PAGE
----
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We’re constantly being nudged to pay to subscribe.
There are all those paid streaming video and music services. News organizations, including The New York Times, want subscribers. Your favorite dating site, email service or messaging app might also ask you to pay for stuff you once got free. Paid subscriptions are nothing new, but increasingly they seem to be the future of everything.
I do wonder, though, how much of the subscription abundance is motivated by a conviction that paying for stuff this way is the best path for us and people trying to earn a living — and how much is a lack of other options. Google and Facebook have so thoroughly dominated the advertising systems that sponsor information and entertainment that subscriptions may be the only realistic alternative.
Let me ask you to cast your mind back to the olden days. Lots of information and entertainment was free or less expensive because of advertising.
You gave some of your time and brain power to Pepsi, the supermarket’s job listings and the local car dealership, and that helped pay for “Seinfeld,” your local newspaper and music on the radio. There were negatives to this approach, but it made news and entertainment relatively affordable and widely available.
Our attention subsidized most things on the early web, too. News organizations and other sites competed to attract visitors to their pages, as many assumed that advertising would be a dominate way to pay for the internet economy. (Many people, particularly in the journalism profession, say that this was a mistake.)
It hasn’t really turned out that way. Google, Facebook and Amazon together pull in nearly two out of every three dollars spent on digital ads in the United States. Everyone else is grabbing for scraps.
The result is that many people and companies have lost faith that ads can subsidize the stuff we like or generate real income for musicians, writers, podcast hosts and others trying to make a living online.
The big music companies once hoped that Pandora, YouTube or other methods of online listening sponsored by ads could replace the money that people once spent on CDs. Nope. Now record labels have gone full-bore into subscription streaming. YouTube and Instagram stars nudge people to follow them to subscription services like Patreon and OnlyFans, where they can generate more income.
Another way of looking at this, the Bloomberg Opinion columnist Alex Webb wrote recently, is that Google and Facebook are giving us useful free services, but they made every other digital service more expensive. (And Facebook and Google’s “free” services come at the cost of the data arms race to track everything we do.)
I am excited to see what happens next with the subscription economy. It’s an opportunity for individuals and companies to connect directly with fans. And we should cheer on new ideas that might be better. Why does a web search engine have to be paid for by creepy ads?
But just as the advertising economy has had serious trade-offs, the subscription shift probably does, too.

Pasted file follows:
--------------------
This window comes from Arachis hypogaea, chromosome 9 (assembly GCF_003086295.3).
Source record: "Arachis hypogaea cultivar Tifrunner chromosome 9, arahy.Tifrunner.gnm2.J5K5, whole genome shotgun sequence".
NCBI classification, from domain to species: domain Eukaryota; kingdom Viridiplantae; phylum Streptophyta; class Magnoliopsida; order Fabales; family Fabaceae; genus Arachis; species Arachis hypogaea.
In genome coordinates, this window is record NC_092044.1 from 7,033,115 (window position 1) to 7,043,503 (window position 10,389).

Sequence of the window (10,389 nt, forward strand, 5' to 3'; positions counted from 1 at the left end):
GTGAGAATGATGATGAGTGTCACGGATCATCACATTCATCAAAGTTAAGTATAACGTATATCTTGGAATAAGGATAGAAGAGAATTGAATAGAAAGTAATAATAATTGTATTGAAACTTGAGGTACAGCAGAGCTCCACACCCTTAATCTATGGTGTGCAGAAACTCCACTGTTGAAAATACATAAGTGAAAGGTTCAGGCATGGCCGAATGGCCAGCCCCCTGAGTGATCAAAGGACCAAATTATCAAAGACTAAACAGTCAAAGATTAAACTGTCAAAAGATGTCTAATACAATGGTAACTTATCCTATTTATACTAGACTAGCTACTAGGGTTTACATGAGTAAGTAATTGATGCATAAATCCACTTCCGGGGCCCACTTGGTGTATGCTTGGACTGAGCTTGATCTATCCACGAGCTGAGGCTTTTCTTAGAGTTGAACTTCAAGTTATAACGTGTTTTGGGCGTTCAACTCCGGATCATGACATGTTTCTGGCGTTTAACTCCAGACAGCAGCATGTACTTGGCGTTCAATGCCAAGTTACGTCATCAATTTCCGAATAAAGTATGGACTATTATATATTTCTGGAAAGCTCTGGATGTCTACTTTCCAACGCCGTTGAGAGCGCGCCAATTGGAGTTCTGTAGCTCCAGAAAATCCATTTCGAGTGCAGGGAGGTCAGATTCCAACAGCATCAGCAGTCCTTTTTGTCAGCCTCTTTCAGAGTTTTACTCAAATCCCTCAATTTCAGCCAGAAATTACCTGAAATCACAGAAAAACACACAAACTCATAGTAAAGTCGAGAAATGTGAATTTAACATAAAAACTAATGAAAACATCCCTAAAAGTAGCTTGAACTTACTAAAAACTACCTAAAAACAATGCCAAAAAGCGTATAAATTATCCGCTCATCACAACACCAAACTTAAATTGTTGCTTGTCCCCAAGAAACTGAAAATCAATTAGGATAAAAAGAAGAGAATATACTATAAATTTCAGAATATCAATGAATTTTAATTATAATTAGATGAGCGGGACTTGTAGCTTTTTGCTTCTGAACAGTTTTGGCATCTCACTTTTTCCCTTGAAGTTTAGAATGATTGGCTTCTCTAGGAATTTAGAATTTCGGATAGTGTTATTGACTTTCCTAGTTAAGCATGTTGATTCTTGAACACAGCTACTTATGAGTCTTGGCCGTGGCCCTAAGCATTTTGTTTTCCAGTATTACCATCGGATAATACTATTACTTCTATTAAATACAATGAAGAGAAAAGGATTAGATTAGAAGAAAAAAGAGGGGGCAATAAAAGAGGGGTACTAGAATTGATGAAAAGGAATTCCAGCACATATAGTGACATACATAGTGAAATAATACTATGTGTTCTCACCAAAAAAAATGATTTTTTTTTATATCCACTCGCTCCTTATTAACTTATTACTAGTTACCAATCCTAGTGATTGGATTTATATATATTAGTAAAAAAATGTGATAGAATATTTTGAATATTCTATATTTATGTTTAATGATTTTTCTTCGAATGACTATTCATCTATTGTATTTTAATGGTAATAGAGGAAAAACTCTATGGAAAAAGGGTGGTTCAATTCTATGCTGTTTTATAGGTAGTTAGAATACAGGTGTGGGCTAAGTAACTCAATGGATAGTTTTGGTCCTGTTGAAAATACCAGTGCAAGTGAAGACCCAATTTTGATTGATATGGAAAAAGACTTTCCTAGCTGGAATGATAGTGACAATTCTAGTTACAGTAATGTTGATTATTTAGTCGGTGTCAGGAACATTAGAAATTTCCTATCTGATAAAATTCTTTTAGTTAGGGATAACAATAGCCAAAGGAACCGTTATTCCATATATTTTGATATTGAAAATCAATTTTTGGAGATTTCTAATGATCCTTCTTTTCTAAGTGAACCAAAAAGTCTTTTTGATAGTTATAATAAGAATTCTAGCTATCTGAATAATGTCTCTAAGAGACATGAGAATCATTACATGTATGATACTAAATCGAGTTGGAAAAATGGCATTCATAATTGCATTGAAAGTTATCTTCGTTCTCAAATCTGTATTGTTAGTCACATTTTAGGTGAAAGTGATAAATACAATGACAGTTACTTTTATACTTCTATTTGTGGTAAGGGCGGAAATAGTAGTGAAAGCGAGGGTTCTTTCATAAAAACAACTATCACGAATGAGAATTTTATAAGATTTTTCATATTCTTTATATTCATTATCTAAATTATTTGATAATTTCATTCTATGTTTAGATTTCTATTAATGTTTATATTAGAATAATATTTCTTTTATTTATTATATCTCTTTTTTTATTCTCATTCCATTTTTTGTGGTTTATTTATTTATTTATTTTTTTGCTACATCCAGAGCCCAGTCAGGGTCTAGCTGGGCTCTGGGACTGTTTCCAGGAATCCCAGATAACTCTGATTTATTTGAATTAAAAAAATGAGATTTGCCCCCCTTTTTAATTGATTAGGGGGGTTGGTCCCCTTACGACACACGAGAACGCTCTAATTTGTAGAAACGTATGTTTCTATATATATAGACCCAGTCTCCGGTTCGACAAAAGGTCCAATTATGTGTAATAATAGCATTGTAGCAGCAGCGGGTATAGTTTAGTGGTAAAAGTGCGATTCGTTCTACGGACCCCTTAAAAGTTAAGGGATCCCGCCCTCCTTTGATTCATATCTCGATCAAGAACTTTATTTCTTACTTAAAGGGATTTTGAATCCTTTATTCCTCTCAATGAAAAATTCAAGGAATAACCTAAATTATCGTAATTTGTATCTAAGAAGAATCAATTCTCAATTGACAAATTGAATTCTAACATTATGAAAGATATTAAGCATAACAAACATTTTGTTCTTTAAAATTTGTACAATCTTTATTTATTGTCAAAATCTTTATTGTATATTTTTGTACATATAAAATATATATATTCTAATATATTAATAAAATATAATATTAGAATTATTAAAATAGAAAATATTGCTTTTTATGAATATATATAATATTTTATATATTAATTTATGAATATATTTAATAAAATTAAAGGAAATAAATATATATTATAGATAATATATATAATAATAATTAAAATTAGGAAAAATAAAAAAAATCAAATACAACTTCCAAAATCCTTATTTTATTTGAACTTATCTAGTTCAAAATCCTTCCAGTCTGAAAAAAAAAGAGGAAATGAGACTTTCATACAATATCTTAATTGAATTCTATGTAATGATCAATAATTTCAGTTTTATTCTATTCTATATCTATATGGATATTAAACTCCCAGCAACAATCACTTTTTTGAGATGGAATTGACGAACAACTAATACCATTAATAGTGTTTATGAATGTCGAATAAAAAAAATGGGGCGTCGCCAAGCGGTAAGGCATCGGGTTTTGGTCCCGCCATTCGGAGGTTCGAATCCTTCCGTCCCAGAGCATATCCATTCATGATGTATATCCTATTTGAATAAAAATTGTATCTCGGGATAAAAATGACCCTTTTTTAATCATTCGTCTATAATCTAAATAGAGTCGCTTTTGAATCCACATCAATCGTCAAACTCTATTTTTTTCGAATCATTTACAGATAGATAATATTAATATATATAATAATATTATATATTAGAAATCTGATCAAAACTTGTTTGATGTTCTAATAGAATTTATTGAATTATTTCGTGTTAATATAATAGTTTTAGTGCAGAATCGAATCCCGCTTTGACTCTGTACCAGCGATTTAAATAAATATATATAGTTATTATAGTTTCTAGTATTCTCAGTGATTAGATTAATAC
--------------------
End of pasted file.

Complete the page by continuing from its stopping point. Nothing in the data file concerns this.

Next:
Advertising made it possible to have news and entertainment that everyone could afford. What if we need to buy five subscription streaming services to watch football, Oprah interviews and other stuff you used to watch on TV for free? Subscriptions can get expensive.
And I worry that we’ve oversold the ability of people and organizations to make a living from subscriptions. There will be a reckoning if a tiny fraction of people make steady incomes from Twitch streaming and podcasts on Patreon, and everyone else is hustling for peanuts.
Trading attention for things we wanted seemed like a fair deal for decades — until the bargain soured. The same thing could happen with all those people and companies asking us to subscribe.
Tip of the Week
Avoiding zombie subscriptions
One annoyance of the subscription economy is that we sometimes forget to cancel something. I’ve done it. Brian X. Chen, the consumer technology columnist for The New York Times, tells us how to avoid automated subscription renewals that we didn’t intend:
Maybe you meant to subscribe to Audible for only a month to listen to that new book. Maybe you really wanted to check out the Peloton workout app only during a free one-month trial. But most digital subscriptions (including news organizations) take advantage of your forgetfulness and renew automatically.
When it comes to subscriptions I want to use only for a short time, I’ve gotten in the habit of canceling the subscription immediately after beginning it. That way, I don’t have to worry about forgetting to cancel and finding an unexpected credit card charge. (There’s no downside to canceling ahead of time.)
Here’s how to do that with Apple and Android devices:
On an iPhone: Let’s say you subscribe to a streaming app such as Crunchyroll, which offers a two-week free trial. Immediately after subscribing, open the Settings app on your Apple device. Click on your name. Tap Subscriptions, select Crunchyroll and then select Cancel Subscription. You will still have access to the service for two weeks.
On Android devices: Let’s say you subscribe to a free trial of Peloton. Immediately after subscribing, open the Google Play Store app. Tap the Menu icon and then tap Subscriptions (on some phones it’s labeled Payments and subscriptions). From here, select Peloton and cancel the subscription. You will still have access to the service for a month.
You can do the same thing if you signed up for a subscription on websites like Netflix.com. The methods aren’t consistent, but there’s usually an option to see your subscription details under the account menu and then select an option to change or cancel the subscription.